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Comment: Re:Bring back Gates of Borg (Score 1) 107

I miss the days when Slashdot tagged microsoft stories with the gates of borg graphic

So do I. The picture of Gates was like he was in his 30's and I once suggested that they update it with him looking older with greying hair, as the company was likewise no longer the bright young thing that many people supposed it to be.

With Gates virtually gone, what icon should there be instead of the bland MS trademark (for which I am suprised MS do not sue /. like : these takedowns) ? I suggest the Titanic, or King Kong (nothing to do with Balmer of course).

Comment: Re:Those bastards? (Score 1) 107

Android is based on Linux, you could also mention Google is ripping of every people who donated their time and code to the system for free.

Google maintain Android. The Android software is free for anyone to use and to sell loaded into hardware. Only if you want to attach the trademark "Andoid" to it do you have to pay Google a licence fee; is that what you mean by "ripping off"?.

As for people "donating their time and code" to the Linux ecosystem, I do that myself in a small way. Feel free to use it, I don't mind. That is the point.

Comment: Re: Did they make money on Surface? (Score 1) 107

AC wrote :-

Wait, so you're saying Surface isn't good for watching cat videos?

No, he is saying that Surface is excellent for cat videos :-

Now, they cater to people watching cat videos. At the moment, there is no device close to the Surface Pro for this purpose.

I shall take his word for it.

Comment: @TapeCutter - Re:What is critical thinking? (Score 1) 504

by nukenerd (#48228399) Attached to: Employers Worried About Critical Thinking Skills

[the value of g is] handy to know but not essential to [memorise] since it can easily be looked up or measured. A physics teacher who sets up a gravity problem and expects students to know the value of 'g' from memory, is doing it wrong.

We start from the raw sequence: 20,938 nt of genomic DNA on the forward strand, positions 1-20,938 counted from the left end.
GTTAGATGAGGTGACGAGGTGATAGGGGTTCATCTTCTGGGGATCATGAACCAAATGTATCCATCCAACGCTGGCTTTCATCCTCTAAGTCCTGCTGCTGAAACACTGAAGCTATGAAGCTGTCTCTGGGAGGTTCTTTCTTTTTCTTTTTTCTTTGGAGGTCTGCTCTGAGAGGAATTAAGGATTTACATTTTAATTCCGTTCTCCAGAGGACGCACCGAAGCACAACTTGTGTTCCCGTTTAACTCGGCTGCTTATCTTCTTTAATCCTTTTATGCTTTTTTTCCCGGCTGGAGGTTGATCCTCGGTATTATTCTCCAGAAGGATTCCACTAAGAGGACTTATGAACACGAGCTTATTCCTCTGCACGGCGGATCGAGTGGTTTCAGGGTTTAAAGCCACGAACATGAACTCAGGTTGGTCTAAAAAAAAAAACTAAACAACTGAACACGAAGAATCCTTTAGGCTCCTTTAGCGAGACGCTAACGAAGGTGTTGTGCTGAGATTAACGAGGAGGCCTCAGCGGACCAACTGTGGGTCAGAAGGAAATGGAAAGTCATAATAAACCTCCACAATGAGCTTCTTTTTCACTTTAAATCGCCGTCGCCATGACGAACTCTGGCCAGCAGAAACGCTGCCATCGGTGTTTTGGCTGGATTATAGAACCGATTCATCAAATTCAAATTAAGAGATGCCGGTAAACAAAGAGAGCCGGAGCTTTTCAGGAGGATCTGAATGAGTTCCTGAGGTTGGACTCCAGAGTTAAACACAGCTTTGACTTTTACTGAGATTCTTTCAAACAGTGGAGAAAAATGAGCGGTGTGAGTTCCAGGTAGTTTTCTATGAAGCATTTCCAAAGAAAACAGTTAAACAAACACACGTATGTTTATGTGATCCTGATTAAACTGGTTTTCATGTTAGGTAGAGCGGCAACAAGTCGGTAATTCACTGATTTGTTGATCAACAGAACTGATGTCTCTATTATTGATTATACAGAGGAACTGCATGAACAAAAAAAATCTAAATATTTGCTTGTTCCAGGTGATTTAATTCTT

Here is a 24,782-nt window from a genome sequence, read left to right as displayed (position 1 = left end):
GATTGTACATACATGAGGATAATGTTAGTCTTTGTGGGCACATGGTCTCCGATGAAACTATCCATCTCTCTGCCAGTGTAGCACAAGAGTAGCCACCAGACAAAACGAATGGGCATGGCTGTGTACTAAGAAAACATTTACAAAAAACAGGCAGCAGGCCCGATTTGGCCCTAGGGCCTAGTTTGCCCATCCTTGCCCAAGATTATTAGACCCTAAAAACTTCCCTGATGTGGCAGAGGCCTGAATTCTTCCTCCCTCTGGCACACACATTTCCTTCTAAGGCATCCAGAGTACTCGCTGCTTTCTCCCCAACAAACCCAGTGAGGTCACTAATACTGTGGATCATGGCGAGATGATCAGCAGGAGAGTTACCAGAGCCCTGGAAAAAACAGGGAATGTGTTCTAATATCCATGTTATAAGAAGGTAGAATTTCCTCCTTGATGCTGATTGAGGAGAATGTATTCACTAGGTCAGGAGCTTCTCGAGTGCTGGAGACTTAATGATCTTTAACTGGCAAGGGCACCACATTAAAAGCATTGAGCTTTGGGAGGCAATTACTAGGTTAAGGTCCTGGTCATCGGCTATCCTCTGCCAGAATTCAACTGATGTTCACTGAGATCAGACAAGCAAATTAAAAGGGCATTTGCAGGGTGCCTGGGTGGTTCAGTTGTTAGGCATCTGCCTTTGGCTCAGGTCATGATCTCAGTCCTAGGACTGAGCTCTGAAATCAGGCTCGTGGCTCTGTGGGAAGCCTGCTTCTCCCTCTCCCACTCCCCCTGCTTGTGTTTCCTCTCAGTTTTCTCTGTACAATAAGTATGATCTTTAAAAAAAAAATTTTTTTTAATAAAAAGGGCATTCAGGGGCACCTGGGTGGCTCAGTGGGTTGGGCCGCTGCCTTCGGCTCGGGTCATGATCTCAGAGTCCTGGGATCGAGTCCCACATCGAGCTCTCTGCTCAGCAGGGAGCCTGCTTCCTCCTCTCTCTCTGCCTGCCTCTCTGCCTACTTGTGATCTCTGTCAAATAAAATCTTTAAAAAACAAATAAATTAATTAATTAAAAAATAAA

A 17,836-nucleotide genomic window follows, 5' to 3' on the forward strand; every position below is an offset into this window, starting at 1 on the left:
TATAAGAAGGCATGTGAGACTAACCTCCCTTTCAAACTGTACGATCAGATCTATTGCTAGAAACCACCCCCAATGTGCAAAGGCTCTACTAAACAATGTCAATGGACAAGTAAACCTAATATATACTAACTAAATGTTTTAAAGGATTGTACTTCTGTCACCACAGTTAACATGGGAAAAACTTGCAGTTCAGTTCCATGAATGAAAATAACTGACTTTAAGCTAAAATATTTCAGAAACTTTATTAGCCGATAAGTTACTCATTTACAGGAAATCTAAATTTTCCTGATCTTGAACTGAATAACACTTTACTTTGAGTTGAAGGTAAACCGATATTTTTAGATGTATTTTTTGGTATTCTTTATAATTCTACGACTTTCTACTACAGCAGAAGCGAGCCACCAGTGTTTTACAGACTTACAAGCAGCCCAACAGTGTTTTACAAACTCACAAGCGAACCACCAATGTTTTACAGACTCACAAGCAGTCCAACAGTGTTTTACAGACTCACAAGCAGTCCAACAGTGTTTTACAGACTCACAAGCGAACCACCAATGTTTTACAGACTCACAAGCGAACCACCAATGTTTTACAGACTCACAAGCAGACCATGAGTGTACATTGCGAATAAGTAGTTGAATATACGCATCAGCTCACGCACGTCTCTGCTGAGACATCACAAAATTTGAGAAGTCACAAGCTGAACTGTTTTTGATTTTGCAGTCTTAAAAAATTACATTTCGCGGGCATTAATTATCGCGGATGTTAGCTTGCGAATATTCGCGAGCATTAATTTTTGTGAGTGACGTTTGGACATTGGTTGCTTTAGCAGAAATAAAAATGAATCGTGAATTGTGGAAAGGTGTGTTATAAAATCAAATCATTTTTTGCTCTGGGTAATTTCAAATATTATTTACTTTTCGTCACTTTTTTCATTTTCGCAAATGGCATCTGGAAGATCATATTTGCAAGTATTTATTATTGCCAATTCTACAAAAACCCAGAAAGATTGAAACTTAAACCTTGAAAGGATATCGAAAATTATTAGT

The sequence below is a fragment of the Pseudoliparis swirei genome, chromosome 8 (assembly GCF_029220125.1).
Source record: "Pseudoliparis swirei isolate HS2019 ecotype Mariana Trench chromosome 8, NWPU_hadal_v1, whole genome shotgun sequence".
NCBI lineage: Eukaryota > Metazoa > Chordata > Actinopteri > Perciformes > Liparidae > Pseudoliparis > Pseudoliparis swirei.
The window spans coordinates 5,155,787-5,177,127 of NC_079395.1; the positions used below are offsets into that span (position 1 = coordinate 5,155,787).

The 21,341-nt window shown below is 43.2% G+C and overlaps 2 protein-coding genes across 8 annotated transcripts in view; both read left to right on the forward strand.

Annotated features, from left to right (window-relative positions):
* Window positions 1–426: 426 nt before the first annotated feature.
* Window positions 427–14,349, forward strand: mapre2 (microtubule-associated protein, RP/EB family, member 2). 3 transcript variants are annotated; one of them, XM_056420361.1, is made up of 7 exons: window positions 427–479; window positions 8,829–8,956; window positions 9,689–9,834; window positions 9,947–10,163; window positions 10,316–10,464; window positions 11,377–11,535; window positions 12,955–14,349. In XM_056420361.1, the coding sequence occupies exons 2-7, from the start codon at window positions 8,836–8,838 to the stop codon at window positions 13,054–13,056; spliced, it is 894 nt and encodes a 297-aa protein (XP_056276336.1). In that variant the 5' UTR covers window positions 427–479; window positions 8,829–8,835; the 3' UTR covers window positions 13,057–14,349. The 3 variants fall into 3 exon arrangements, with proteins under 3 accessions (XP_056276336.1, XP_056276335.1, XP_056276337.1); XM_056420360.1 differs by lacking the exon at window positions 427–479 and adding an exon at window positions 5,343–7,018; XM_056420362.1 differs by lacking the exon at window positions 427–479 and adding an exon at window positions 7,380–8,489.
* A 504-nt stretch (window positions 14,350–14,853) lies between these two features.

It that a joke? We are meant to set an experiment to measure g every time we need to know it? Like pi it is one of the constants that anyone in enginering really does need to know off the top of their head. It comes into calculations all the time (remember, you are talking about physics being taught here). Not just in an engineering career either. I used it yesterday in working out some stresses for a DiY job I am doing.

Compared with the thousands of things I had to memorise as part of "learning" French and German languages at school (a complete and utter waste of time and stress), learning a few physical constants is a breeze.

two bodies attract each other with a force proportional to their combined mass and the distance between them .. the force is ~9.8m/s

LoL ! Someone else has already commented on your misunderstanding of gravity and what a force is. Sounds like you even missed the principle of the matter, which is even more important than the value of the constant.

Comment: Re:OSX is a hammer without a handle (Score 1) 289

by nukenerd (#48220005) Attached to: How Sony, Intel, and Unix Made Apple's Mac a PC Competitor
ogdenk wrote :-

And if you're wanting to use KATE, why the hell are you using a Mac anyway?

If you read the thread, HuguesT had said "Nearly all of the development tools of Linux are available on OSX via ports, brew or simply compiling oneself." Mr_Wisenheimer was making the point that while possible it was not simple, and as an example described installing Kate.

Whether using Kate on the Mac is a good idea or not is beside the point; Kate was just an example of installing a Linux tool - a mainstream and vey common utility.

Comment: Re:What a wonderful article (Score 1) 289

by nukenerd (#48219937) Attached to: How Sony, Intel, and Unix Made Apple's Mac a PC Competitor

That bar graph of a spike starting in 2007 would more likely be related to the release of the iPhone. ... Developing for the iPhone required a Mac. ... Anyone wanting to get in to iPhone development had to have a Mac and it started mainstreaming the Mac.

So that makes about 25,000,000 people developing for the iPhone. (additional Macs sold 2007-2014 compared with continuing at 2006 rate, roughly, halved to acount for replacements). Very likely.

Comment: Re:F the UK (Score 3, Interesting) 488

by nukenerd (#48185271) Attached to: In UK, Internet Trolls Could Face Two Years In Jail
What idiot modded this as informative?

I suggest reading a bit of history before you post crap like this. Just try The Desert War and The Battle for Caen as examples. The British, Americans, Russians and French all fought ferociously against the Germans, and at one point it was the British alone.

Comment: K. S. Kyosuk - Re:She would've flunked the test (Score 3, Interesting) 200

by nukenerd (#48184645) Attached to: The Woman Who Should Have Been the First Female Astronaut